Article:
Baingan Bharta is a prized Indian and Pakistani dish. It consists of fire-roasted eggplant in a delicately spiced dry curry. This perfected recipe includes instructions on how to make Baingan Bharta in an oven, plus some essential tips on how to get it right.
Baingan Bharta – Smokey, Oven-Roasted Eggplant Curry
Baingan Bharta is a prized Indian and Pakistani dish. It consists of fire-roasted eggplant in a delicately spiced dry curry. Think Baba Ghanoush with a bit more sass.
Like Tandoori chicken, it was traditionally prepared in a tandoor or a charcoal oven. But no worries, we can achieve the same, smoky flavor using our oven’s broil function.
And now…A Baingan Bharta Story
“I nailed it,” I said to my husband when he answered my call. I was referring to my Baingan Bharta recipe, of course – the one I tried countless times but never seemed to achieve to perfection. The next couple of minutes were spent with me detailing how delicious it turned out. After we hung up, I wondered if I overhyped it and if it would live up to how much I bragged about it. I quickly shrugged that thought though. Hopefully not…
Later that night, I hurriedly glanced at him in an attempt to read his facial expression after his first bite. “You nailed it,” he nodded, smiling with enthusiasm. Then he spent the next couple of minutes detailing how delicious it was (without any coercion 😉 ).
Here are a few tips before we start:
- Choose an eggplant that seems light for its size. Those are the ones with fewer seeds and therefore less bitterness.
- To make sure you get the distinct, smoky, oomph factor of this dish, be sure to broil (or grill) the eggplant until it’s completely soft from the inside and burnt on the outside. Toward the end, there will be a smoky aroma coming from the oven. Don’t worry, you’re not burning the house down. It’s all part of the plan. When peeling, make sure to get as much flesh as possible close to the skin. Use a spoon to make this easier.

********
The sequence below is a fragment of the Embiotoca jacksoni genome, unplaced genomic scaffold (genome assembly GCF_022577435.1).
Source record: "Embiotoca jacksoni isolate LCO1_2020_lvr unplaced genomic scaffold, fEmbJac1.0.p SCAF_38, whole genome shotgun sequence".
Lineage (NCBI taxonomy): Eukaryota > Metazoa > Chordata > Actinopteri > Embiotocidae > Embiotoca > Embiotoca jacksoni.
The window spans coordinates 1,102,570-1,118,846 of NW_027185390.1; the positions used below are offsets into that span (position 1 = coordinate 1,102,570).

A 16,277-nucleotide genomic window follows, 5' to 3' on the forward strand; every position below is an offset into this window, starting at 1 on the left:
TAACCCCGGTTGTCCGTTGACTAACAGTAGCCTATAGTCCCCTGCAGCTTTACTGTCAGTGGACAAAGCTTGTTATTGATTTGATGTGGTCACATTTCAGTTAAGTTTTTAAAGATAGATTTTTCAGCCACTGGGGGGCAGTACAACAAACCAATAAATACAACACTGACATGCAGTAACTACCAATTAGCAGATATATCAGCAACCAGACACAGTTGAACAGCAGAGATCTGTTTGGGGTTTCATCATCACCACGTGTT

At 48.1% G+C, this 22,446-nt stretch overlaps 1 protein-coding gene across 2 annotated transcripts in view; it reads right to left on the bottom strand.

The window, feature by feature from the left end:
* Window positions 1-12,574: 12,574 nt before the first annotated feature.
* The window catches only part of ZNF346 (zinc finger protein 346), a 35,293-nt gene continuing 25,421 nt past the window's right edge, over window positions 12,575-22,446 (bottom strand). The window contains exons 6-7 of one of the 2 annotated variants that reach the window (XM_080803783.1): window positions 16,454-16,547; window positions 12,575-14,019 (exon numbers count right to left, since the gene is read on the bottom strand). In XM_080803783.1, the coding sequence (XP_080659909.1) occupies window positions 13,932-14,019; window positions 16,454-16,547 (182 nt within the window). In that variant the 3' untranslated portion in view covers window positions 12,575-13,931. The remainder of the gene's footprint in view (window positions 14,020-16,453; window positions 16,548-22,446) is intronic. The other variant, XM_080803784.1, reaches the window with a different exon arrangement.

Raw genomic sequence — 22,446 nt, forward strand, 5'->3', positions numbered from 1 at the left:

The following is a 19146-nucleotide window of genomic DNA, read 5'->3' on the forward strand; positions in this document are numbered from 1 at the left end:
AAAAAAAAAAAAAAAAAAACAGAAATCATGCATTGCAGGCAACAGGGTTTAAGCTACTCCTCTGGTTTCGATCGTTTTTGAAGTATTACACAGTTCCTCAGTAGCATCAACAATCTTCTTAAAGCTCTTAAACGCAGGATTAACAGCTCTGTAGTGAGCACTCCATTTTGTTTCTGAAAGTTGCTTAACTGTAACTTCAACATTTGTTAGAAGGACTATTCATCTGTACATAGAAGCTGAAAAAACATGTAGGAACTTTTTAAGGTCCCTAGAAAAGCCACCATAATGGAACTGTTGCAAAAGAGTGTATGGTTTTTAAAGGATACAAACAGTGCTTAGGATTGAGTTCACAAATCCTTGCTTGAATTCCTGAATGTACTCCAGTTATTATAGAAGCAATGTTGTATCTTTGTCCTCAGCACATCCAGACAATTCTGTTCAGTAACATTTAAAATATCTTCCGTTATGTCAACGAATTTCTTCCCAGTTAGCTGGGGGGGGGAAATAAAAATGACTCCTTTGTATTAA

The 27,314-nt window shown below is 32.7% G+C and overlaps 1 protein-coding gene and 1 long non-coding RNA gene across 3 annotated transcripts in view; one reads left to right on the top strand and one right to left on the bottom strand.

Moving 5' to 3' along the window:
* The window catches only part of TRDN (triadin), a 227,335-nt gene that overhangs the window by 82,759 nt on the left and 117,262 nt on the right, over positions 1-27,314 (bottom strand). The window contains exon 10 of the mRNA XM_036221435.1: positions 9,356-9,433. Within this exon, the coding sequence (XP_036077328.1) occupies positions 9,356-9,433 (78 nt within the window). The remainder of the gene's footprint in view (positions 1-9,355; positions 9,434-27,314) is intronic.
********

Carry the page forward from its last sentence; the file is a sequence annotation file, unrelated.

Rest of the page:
- Baingan Bharta doesn’t need to be enhanced with extra spice powders like cumin and coriander. The smoked eggplant takes center stage.
- Mashed eggplant can a fair amount of oil, so you’ll notice I have more ghee and oil than usual.
This dish is as healthy as it is delicious. Eggplants are rich in antioxidants and are also full of fiber and contain many B-complex vitamins, making them especially great for vegetarians and vegans.
If you try it, be sure and let me know in the comments or on Instagram. And don’t forget to grab your free e-book for more tried and tested dinner recipes.
Smoked Eggplant Curry | Restaurant-Style Baingan Bharta
- 2 small globe variety eggplants (about 1000 grams in total)
- 3 tbsp ghee
- 2 tbsp neutral oil such as canola or grapeseed
- 1/2 tsp cumin seeds
- 1 small onion finely chopped
- 4 garlic cloves crushed
- 1/2- inch piece ginger crushed
- 2 small tomatoes finely chopped
- 1/2 tsp heaped salt or more to taste
- 1 tsp paprika powder
- 1/2 red chili powder or more to taste
- 1/4 tsp turmeric powder
- 1 tsp brown sugar optional
- 1 small green chili pepper sliced or chopped
- 1 tbsp chopped cilantro
- 1/2 tsp juice of freshly squeezed lemon
- 1/4 tsp garam masala optional
- Set your oven rack so that your eggplants will be as close as possible to the heat source. Preheat your broiler on High, and roast the eggplants on a sheet pan for about 30 minutes, turning midway. The skin will blacken and the eggplant will burst a little.
- Once the eggplant cools down (you can place it in a bowl of water to speed this up) peel the blackened skin, remove the stem and coarsely mash its flesh. I like to do this using the “pulse” function of my food processor. Set aside.
To Make the Curry
- Heat ghee and oil in a skillet a little over medium heat and add the cumin seeds. They will start to sputter. Immediately add the onion and sauté for 5-8 minutes, or until slightly golden. Add the garlic and ginger and continue to sauté until the raw smell disappears, or about 20 seconds. Add the tomatoes and cook until they're soft and the oil starts to leave the sides, about 5 minutes. Add a bit of water (if needed so the spices don't get burnt) and add the salt, brown sugar (if using), and spice powders (paprika, red chili, turmeric) except the garam masala.
- Add the mashed eggplant and green chili peppers and cook, stirring often, until it is well cooked and becomes mushy like a purée, about 8-10 minutes. Taste and add oil, salt or paprika (for more color) as needed.
- Turn off the heat. Stir in the chopped cilantro leaves. Sprinkle lemon juice and garam masala over it. Serve with naan, roti or other bread. I like to eat it with some yogurt on the side to add some coolness to the dish.